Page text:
But a necessary quiet. Our individual actions can end up determining the magnitude of the wave that’s about to hit. It’s our responsibility to take care that those around us stay safe.

 

 

In the meantime, there’s always group video chats with friends over drinks to keep spirits up.

And just like that…

It’s done.

 

 

It’s done and submitted.

 

And now all there is left to do is wait.

 

 

To be quite honest, I am almost in a state of disbelief still that I managed to submit the thing when I did (March 13, and thank goodness the due date got pushed up). For one thing, this project has been in my mind in one form or another for the past six years. I lived with it, planned my life around it, grew with it, struggled with it…and now, it’s done.

 

 

And I almost feel adrift, as if I am not quite sure where to go from here.

 

To be honest, the current state of things isn’t quite helping matters. I want to celebrate this moment, but then I feel guilty for even thinking that because there is something incredibly more pressing happening in the world right now which should 100% take precedence over my feelings. I will not lie though, it is very, very, difficult to go from a somewhat egotistical place of thinking that soon you’ll get your moment to be the center of attention as people gather to hear about your research accomplishments to a place of selflessness. But I would be lying if I didn’t say that I’ve been having an easy time transitioning back into the latter, shoving the dissertation to the side and prioritizing what I could do right now to make the coming weeks (and likely months) easier for others. I want to scream and stamp my feet and throw a tantrum and make this whole thing stop for just a while, be selfish and insist that I get that final moment that’s “owed” to me.

 

And I am very likely not the only graduate student set to finish/defend this year who is thinking this. But I think the fact that this final step was, for me, the culmination of years of schooling, the last step before leaving the role of “student” for good has made the urge to write this all out here more pressing.

 

I know that all this will pass…eventually…and that things will get back to something resembling normalcy soon. But that latter part also scares me because, if history tells us anything, we will have put this all out of mind by the time normalcy comes back again. There’s a reason why hubris is such a common theme to treat in tragedy.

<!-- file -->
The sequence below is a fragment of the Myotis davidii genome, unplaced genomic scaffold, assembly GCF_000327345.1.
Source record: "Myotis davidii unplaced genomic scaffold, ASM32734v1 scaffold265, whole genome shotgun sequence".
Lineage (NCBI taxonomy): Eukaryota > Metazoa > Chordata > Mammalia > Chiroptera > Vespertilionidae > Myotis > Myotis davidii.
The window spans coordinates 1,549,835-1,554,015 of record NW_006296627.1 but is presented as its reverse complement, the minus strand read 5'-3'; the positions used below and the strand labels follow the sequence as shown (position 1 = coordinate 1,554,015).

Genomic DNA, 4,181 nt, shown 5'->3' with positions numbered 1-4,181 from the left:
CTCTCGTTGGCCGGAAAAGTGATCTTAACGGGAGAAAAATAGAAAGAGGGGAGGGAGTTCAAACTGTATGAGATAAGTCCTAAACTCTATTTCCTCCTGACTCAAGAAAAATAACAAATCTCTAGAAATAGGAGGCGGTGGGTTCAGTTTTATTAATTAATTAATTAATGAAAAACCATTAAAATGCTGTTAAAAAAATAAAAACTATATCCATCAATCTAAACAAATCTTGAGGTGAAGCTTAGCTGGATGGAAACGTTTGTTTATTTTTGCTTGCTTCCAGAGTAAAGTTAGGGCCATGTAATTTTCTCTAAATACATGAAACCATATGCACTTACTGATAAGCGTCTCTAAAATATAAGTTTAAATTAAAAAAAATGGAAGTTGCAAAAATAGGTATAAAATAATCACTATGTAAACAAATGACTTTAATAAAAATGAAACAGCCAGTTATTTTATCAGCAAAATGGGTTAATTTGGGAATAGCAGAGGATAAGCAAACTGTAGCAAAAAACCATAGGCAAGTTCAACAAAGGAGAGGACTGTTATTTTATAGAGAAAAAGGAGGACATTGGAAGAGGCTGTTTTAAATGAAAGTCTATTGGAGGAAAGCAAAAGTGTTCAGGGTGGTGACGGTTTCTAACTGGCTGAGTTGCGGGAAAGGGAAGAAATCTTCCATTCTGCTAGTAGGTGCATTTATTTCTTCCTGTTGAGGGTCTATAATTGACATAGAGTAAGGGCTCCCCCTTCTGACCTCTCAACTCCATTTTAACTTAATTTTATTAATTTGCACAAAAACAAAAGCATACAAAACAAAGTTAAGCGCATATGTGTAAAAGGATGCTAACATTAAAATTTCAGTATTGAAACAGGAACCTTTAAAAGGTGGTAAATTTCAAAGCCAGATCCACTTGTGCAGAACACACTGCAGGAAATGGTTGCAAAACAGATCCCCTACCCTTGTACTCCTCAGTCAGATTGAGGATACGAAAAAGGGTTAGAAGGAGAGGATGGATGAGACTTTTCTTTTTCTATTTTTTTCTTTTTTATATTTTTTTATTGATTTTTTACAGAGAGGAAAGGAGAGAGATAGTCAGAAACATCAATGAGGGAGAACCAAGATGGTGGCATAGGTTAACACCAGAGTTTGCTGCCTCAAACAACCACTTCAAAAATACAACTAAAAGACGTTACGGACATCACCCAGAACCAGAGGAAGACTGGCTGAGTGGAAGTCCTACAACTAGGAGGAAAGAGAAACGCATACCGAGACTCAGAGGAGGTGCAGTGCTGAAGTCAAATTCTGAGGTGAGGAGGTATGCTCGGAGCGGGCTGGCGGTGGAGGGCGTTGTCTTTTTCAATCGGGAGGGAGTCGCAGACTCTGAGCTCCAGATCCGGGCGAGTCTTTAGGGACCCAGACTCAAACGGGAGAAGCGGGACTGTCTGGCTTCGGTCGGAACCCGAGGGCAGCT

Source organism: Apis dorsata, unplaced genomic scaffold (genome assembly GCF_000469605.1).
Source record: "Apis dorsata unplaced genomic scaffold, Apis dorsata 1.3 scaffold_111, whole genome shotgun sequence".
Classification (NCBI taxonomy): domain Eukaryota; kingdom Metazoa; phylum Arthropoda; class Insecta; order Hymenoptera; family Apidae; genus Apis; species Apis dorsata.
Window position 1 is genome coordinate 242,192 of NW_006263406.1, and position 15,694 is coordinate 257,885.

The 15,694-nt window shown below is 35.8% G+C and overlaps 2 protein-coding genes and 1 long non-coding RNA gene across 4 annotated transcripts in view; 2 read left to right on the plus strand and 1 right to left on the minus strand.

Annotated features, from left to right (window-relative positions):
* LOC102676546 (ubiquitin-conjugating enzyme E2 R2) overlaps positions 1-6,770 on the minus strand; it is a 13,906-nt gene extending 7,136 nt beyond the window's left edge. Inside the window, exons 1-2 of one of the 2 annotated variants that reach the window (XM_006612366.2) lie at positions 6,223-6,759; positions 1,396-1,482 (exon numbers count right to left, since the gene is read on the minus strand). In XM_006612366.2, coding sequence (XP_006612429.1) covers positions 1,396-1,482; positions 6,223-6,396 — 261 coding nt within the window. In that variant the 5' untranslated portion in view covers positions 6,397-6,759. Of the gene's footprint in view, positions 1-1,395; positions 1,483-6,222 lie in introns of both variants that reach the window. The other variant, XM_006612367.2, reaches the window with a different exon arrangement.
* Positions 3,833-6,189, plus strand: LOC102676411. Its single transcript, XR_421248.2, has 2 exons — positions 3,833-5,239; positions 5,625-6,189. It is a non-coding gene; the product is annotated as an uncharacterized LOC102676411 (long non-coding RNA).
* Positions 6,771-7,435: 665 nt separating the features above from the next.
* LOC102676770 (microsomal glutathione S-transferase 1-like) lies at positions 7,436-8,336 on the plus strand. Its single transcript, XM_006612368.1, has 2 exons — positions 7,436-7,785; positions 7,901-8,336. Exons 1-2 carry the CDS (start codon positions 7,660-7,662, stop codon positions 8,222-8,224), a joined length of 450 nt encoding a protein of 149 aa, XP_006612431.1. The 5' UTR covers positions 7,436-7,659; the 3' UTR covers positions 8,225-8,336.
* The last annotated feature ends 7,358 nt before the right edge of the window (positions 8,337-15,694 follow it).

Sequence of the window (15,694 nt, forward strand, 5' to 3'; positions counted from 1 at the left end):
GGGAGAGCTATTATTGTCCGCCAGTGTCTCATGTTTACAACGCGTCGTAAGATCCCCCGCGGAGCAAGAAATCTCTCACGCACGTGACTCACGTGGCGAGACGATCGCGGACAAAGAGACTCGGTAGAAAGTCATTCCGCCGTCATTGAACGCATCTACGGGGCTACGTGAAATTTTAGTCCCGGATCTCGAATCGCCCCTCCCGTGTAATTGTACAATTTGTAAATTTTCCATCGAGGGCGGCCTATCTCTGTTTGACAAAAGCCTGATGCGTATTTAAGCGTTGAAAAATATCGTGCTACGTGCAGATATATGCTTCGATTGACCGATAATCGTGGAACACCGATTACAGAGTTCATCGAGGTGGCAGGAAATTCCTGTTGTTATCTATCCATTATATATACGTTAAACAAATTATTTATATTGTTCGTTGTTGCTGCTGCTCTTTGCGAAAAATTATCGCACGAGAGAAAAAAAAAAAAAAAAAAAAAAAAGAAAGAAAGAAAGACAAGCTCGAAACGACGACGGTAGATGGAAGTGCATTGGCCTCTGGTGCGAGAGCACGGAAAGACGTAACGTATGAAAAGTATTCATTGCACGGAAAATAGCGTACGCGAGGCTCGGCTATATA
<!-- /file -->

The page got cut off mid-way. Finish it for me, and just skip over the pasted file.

In the meantime, I am now a PhD candidate with a submitted dissertation. I still think it can be improved upon, but honestly, the moment that I typed the last keystroke and that I finally (finally) figured out how to deal with the whole pagination thing on Word (took way longer than necessary), I felt at once light and…a heavy emptiness. I had to take a few minutes to look at my title page and process everything after I had converted the document to a PDF just to be sure it was real. Scrolling through all the pages brought back so many memories of writing sessions at home, in Greece, at the BNF, in California, and at La Fontaine de Belleville, times when I didn’t think that this day would ever happen, when the thought of writing near 300 (yeah, not counting the front/back matter, it’s about 269 pages) pages on theatre critiques seemed impossible, never mind that I had come very close to that before during my first masters (and that one was in French, too).

 

But then I felt this weight hit me when I remembered that there was nothing more left to do. I had no more great project that needed dealing with in the immediate future. Of course, others will come along, but in the present moment, it’s hard to envision that far ahead.

 

And I also could not help but laugh at the cruel irony of the situation. It’s a shame, really, that the current pandemic had to happen this year instead of last. Social distancing and self-imposed (but INCREDIBLY necessary) isolation are, after all, the perfect times to hunker down and write something like a dissertation.

 

I mean, Shakespeare wrote King Lear during a plague, Boccaccio used a quarantine during the Black Death as a frame story for the Decameron, likewise for Chaucer with The Canterbury Tales.

 

Meanwhile, I wrote a dissertation.

 

Yeah. The bar is a bit high.

 

 

So what am I doing at this point? Well, other than trying to keep thoughts about the inevitable cancelling of Commencement at the end of May (still keeping my fingers crossed that it ends up happening, but then I remember who is in charge in the US right now) out of my head, I have some grading to catch up on, puzzles to do, shows to watch, and, eventually, an apartment to deep clean.

 

Because I might as well make my living environment look nice for the foreseeable future.

 

And in the spirit of the great writers of the past–and also because I would like something more creative to do–, I am going to make a point of writing in here daily. One can think of it as a social distancing journal…but public. Who knows, maybe something interesting will come out of it (though this may have to wait until the second week of this, if not earlier). Hell, given how my job is going to be organized these next few weeks, this may just end up being a review of what it’s like to teach on Zoom (spoiler alert: I am both curious about and dreading this).

 

In the meantime, I have a small pile of essays from my 10th graders that is calling my attention. One of them used the word “boobies”. I have lost all hope.

 

 

Until next time

-Wash your hands

-Stop touching your face

-STAY HOME!!